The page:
According to an article by the American Psychological Association, some 50 million Americans live a sedentary lifestyle. A more recent, CDC analysis states that over 15% of all adults living in the United States live a life of physical inactivity. These numbers show the wide scope of the issue as it relates to American adults. Today, more than ever, Americans are not moving around as they should. Read on to learn more about this issue and why it shouldn’t be ignored:
What is a Sedentary Lifestyle?
A sedentary lifestyle is any lifestyle that involves little to no physical activity. It often means working a desk job, where hours of the day are spent sitting, with little opportunity to get up and move around. Of course, it could also mean watching a lot of TV, playing on a computer, video game system or phone or just generally avoiding moving as much as possible.
Why Is It so Detrimental For a Person to be Sedentary?
If you happen to live a life that doesn't include much moving around, you likely want to know what’s so bad about that choice. What harm can it do? Turns out, a great deal. According to an article posted by John Hopkins Medicine, the following health conditions are directly related to a sedentary lifestyle:
- Coronary heart disease.
- Being overweight or obese.
- An increased risk of specific cancers.
- An increased risk for depression and anxiety.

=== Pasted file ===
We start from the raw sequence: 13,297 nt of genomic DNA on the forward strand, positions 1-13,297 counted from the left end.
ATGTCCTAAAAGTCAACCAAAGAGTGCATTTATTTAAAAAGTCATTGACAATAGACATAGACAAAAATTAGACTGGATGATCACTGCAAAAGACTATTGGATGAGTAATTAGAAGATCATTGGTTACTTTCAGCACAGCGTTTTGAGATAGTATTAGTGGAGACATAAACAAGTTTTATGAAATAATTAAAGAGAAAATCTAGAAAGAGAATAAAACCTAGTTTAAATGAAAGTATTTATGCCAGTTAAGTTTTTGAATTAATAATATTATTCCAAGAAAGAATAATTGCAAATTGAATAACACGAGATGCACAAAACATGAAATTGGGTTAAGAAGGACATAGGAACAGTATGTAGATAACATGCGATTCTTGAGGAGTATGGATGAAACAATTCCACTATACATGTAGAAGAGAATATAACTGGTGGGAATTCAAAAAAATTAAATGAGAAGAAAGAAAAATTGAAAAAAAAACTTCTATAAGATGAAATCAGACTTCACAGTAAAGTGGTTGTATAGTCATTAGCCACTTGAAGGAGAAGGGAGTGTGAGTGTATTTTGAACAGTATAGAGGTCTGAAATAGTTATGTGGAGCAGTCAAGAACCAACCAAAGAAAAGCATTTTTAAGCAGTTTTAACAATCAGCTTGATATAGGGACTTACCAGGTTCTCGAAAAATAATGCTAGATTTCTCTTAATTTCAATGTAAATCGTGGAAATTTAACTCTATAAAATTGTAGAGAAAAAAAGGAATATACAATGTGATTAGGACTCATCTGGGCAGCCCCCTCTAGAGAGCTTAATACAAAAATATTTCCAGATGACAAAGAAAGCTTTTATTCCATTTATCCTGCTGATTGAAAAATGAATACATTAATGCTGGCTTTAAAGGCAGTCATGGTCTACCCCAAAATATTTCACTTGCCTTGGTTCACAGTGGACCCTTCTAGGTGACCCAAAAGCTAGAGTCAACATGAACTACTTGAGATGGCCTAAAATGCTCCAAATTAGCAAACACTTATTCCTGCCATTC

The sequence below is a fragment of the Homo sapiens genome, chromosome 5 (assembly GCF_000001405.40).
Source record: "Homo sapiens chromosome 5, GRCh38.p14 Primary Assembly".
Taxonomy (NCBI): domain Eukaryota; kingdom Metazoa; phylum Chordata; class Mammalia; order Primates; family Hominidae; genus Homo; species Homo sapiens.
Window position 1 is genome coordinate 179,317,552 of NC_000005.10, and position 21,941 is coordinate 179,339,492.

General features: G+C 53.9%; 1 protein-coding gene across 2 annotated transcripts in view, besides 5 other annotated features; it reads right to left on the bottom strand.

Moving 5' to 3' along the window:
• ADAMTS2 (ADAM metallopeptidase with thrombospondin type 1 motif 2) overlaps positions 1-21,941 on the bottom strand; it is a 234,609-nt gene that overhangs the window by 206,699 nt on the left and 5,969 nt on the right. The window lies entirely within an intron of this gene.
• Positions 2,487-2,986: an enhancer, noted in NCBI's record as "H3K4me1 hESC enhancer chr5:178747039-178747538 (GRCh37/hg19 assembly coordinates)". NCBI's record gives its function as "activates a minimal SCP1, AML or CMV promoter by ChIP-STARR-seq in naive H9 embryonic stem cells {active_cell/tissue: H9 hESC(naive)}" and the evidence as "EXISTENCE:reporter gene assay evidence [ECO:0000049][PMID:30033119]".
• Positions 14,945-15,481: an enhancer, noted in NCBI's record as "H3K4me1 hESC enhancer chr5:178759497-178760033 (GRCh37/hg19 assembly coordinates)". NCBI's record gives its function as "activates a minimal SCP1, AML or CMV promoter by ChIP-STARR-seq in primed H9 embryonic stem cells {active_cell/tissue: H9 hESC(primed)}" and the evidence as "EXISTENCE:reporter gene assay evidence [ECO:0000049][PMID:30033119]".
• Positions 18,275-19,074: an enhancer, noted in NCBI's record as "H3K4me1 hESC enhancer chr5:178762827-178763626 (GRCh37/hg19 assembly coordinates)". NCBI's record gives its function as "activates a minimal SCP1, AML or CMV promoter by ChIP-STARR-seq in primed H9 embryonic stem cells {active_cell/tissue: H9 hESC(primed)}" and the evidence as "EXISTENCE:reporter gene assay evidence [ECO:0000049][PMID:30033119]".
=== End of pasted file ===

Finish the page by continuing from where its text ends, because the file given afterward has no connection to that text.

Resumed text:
- A decrease in skeletal muscle mass.
- An increase in cholesterol levels and blood pressure.
According to data, a sedentary lifestyle is responsible for some 6% of coronary heart disease cases, 10% of breast cancers, 7% of Type 2 Diabetes cases and 10% of colon cancers.
What Has Caused an Increase in Our Sedentary Lifestyles?
We now live more sedentary lifestyles than a mere 50 years ago. The primary culprit behind this move to stop moving is technology. Although technology can be an awesome tool to use, allowing us to practice yoga from the comfort of home in our most comfy yoga pants, it has also led to a substantial increase in desk jobs that utilize computers instead of our hands to get a job done. In fact, sedentary jobs have increased immensely, some 83% since 1950. Now, only 25% of jobs could be considered physical in nature, which is a 50% decrease since 1950. Americans also spend more hours working, so not only are we as Americans moving around less than years ago, but we are devoting more hours to work as well, which is a perfect storm of inactivity.